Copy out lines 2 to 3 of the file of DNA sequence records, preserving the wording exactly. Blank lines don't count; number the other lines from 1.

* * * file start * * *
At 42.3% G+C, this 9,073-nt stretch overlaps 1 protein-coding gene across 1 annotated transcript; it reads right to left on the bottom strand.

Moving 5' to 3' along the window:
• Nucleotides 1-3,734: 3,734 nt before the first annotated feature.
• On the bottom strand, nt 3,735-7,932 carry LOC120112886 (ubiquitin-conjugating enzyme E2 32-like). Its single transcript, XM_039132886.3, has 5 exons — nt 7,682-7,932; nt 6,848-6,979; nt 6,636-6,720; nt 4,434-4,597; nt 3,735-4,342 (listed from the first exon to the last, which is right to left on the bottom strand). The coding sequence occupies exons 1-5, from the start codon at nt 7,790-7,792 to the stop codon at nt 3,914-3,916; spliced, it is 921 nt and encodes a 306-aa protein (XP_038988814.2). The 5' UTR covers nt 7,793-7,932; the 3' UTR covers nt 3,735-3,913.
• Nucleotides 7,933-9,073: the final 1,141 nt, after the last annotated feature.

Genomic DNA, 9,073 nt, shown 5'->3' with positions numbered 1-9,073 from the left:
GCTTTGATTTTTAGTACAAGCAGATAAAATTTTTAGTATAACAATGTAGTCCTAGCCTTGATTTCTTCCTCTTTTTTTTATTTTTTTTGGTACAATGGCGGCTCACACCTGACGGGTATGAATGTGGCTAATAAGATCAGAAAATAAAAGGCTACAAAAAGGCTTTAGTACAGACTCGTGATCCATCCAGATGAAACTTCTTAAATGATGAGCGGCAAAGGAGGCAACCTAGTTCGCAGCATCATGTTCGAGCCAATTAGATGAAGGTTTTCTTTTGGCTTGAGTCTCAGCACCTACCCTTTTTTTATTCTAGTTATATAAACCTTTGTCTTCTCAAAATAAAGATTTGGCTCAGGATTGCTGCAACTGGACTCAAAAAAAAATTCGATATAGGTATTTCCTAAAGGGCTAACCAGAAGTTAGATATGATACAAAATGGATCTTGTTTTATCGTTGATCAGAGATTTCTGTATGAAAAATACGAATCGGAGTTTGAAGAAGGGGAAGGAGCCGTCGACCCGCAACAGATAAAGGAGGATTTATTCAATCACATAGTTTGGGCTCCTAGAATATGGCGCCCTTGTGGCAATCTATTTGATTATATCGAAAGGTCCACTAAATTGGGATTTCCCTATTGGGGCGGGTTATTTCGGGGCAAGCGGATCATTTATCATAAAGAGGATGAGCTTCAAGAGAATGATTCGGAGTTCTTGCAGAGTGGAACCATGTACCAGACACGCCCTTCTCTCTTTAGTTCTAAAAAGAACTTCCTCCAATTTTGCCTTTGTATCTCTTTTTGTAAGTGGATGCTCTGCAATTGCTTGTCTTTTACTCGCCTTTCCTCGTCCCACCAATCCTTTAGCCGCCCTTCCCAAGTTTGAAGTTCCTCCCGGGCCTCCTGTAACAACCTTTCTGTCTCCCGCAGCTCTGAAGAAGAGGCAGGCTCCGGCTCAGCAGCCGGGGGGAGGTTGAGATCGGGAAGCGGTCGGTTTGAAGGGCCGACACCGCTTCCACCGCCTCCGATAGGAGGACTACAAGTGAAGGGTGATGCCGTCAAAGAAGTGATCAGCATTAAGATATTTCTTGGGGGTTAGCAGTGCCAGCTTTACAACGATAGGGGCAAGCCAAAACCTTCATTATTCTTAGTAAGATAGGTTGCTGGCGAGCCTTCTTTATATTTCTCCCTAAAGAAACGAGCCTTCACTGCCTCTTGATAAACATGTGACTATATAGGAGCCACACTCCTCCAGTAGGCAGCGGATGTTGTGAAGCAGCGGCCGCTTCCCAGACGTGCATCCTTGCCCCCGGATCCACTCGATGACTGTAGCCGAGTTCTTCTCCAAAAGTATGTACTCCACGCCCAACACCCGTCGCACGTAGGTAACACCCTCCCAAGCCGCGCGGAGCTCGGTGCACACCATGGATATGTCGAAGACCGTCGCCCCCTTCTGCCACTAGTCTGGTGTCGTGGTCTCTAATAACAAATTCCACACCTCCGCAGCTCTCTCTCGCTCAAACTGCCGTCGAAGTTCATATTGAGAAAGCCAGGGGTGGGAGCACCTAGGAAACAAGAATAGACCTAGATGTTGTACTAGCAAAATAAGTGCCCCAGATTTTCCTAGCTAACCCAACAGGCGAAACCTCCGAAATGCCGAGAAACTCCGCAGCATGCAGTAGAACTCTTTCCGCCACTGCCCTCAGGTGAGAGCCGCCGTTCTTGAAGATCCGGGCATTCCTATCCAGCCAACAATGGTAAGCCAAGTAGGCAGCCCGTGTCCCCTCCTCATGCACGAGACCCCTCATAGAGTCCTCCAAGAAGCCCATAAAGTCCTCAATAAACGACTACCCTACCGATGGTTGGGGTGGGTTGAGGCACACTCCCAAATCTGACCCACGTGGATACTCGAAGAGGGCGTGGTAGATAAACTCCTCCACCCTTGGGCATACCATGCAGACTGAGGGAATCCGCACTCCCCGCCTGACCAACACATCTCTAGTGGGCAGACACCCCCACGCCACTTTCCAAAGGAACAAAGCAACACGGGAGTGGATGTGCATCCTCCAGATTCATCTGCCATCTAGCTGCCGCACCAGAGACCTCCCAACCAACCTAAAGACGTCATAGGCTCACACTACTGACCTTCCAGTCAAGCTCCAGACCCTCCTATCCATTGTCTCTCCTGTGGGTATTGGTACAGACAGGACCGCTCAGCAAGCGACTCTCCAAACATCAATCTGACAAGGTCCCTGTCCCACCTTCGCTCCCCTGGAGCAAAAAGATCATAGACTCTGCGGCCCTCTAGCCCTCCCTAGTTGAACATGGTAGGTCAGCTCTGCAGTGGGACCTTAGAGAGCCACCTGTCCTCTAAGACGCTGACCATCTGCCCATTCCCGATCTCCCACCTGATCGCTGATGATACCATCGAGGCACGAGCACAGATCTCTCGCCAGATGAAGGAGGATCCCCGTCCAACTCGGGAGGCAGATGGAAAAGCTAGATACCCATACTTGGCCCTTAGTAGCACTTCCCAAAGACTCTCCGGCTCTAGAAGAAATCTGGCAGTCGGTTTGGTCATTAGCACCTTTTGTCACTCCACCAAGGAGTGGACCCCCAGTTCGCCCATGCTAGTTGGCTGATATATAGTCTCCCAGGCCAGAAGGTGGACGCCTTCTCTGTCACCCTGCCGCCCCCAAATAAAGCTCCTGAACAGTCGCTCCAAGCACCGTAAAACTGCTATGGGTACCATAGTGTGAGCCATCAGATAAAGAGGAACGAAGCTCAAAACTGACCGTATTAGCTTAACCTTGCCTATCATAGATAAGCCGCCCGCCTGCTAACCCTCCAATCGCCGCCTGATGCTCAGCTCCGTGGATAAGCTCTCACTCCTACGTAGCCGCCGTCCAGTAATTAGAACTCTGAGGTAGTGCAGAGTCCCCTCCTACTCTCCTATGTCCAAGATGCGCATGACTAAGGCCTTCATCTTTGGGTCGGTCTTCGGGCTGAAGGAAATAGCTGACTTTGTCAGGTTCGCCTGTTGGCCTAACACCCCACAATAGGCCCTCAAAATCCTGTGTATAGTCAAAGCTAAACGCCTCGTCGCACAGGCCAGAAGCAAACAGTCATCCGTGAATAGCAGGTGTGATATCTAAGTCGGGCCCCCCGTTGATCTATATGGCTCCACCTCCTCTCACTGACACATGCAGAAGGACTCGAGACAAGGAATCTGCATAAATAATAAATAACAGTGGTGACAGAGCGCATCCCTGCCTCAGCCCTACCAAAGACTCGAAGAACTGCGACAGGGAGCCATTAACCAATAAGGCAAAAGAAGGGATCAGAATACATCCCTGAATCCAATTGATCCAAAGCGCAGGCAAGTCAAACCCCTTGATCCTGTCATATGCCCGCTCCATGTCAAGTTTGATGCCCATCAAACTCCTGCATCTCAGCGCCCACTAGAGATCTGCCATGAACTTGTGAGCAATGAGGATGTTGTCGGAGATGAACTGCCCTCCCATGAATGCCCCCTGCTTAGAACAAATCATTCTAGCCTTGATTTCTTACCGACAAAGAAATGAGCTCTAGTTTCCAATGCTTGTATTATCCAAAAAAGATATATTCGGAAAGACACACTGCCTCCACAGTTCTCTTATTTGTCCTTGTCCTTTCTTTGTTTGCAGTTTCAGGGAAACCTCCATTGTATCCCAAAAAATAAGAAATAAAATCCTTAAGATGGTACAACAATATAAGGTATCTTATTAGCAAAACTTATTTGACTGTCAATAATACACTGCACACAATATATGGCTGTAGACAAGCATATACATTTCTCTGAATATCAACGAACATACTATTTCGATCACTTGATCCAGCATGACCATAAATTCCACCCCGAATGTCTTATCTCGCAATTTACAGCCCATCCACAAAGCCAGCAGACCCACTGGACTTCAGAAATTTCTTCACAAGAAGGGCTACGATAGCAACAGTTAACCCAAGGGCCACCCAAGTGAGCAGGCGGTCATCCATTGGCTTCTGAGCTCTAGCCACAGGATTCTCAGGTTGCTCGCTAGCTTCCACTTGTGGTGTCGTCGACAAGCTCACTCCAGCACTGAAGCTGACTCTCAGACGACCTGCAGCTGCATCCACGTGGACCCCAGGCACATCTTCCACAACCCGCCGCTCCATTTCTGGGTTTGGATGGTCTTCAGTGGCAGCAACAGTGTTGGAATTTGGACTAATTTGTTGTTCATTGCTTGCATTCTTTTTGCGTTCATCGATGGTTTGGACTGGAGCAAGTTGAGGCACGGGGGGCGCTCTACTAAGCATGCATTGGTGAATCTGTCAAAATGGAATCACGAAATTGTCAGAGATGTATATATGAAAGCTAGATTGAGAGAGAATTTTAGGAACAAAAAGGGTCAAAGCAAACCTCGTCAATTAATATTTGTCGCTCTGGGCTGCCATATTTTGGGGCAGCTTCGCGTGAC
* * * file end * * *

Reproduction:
Moving 5' to 3' along the window:
• Nucleotides 1-3,734: 3,734 nt before the first annotated feature.